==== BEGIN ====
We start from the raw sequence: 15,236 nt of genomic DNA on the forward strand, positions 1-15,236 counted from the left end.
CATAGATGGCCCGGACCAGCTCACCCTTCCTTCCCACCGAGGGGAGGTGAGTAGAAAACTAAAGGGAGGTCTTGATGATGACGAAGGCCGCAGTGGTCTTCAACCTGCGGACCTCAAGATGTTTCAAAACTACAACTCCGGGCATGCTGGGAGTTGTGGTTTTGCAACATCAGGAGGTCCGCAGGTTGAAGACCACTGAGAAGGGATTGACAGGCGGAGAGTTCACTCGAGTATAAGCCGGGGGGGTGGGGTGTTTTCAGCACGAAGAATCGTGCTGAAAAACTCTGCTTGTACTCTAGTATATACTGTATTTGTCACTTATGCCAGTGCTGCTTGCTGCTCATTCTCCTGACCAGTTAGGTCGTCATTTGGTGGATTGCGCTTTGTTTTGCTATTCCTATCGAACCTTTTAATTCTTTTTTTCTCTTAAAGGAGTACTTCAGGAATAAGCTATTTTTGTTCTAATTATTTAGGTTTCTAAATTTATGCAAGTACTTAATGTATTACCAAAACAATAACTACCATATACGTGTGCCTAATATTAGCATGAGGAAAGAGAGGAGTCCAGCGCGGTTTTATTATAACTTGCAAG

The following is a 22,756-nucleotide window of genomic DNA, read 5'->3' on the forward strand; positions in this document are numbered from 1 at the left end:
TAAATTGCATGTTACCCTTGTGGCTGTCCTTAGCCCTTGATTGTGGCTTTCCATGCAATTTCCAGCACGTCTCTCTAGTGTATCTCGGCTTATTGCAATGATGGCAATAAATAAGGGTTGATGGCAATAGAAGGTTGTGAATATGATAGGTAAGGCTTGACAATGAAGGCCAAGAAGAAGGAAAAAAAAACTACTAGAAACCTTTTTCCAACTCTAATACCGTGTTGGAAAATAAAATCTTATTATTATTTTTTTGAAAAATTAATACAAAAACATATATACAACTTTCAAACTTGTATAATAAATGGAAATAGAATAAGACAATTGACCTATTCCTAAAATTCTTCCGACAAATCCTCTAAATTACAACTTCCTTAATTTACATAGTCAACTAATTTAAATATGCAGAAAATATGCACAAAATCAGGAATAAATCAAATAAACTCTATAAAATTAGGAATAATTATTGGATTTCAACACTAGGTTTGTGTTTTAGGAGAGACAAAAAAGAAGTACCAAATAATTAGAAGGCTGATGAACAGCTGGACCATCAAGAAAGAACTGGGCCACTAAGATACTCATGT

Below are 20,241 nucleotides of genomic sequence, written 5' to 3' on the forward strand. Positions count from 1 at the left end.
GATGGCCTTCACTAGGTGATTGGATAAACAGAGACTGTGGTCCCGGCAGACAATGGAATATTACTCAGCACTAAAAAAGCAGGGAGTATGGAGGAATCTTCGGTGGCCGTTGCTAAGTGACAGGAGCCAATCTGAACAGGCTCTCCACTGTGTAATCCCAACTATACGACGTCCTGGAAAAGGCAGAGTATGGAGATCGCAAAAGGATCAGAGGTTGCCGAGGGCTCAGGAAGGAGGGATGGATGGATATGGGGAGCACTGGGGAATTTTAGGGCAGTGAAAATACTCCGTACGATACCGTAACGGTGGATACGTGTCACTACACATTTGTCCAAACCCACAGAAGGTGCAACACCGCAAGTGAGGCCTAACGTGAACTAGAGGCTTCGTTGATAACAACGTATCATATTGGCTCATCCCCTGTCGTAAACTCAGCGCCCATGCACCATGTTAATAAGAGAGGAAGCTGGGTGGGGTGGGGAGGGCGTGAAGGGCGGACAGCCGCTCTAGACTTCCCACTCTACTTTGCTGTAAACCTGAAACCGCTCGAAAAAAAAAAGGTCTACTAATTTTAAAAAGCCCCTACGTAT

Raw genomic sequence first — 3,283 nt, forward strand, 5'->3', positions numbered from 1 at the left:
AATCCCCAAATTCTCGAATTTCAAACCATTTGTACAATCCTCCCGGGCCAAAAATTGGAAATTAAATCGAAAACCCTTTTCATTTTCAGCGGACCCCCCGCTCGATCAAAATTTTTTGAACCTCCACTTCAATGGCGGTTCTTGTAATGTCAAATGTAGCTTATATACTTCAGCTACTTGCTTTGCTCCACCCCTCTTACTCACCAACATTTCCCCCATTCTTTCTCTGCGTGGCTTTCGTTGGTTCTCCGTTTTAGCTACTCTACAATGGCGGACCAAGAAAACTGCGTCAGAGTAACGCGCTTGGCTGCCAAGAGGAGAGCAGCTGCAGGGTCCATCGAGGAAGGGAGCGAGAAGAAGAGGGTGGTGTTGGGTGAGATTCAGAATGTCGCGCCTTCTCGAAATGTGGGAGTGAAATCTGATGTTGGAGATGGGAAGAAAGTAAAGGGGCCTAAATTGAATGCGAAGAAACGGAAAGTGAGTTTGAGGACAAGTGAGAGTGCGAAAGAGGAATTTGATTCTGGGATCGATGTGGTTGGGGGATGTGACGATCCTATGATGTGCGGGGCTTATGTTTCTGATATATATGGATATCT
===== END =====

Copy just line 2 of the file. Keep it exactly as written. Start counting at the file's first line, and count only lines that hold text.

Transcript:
CATAGATGGCCCGGACCAGCTCACCCTTCCTTCCCACCGAGGGGAGGTGAGTAGAAAACTAAAGGGAGGTCTTGATGATGACGAAGGCCGCAGTGGTCTTCAACCTGCGGACCTCAAGATGTTTCAAAACTACAACTCCGGGCATGCTGGGAGTTGTGGTTTTGCAACATCAGGAGGTCCGCAGGTTGAAGACCACTGAGAAGGGATTGACAGGCGGAGAGTTCACTCGAGTATAAGCCGGGGGGGTGGGGTGTTTTCAGCACGAAGAATCGTGCTGAAAAACTCTGCTTGTACTCTAGTATATACTGTATTTGTCACTTATGCCAGTGCTGCTTGCTGCTCATTCTCCTGACCAGTTAGGTCGTCATTTGGTGGATTGCGCTTTGTTTTGCTATTCCTATCGAACCTTTTAATTCTTTTTTTCTCTTAAAGGAGTACTTCAGGAATAAGCTATTTTTGTTCTAATTATTTAGGTTTCTAAATTTATGCAAGTACTTAATGTATTACCAAAACAATAACTACCATATACGTGTGCCTAATATTAGCATGAGGAAAGAGAGGAGTCCAGCGCGGTTTTATTATAACTTGCAAG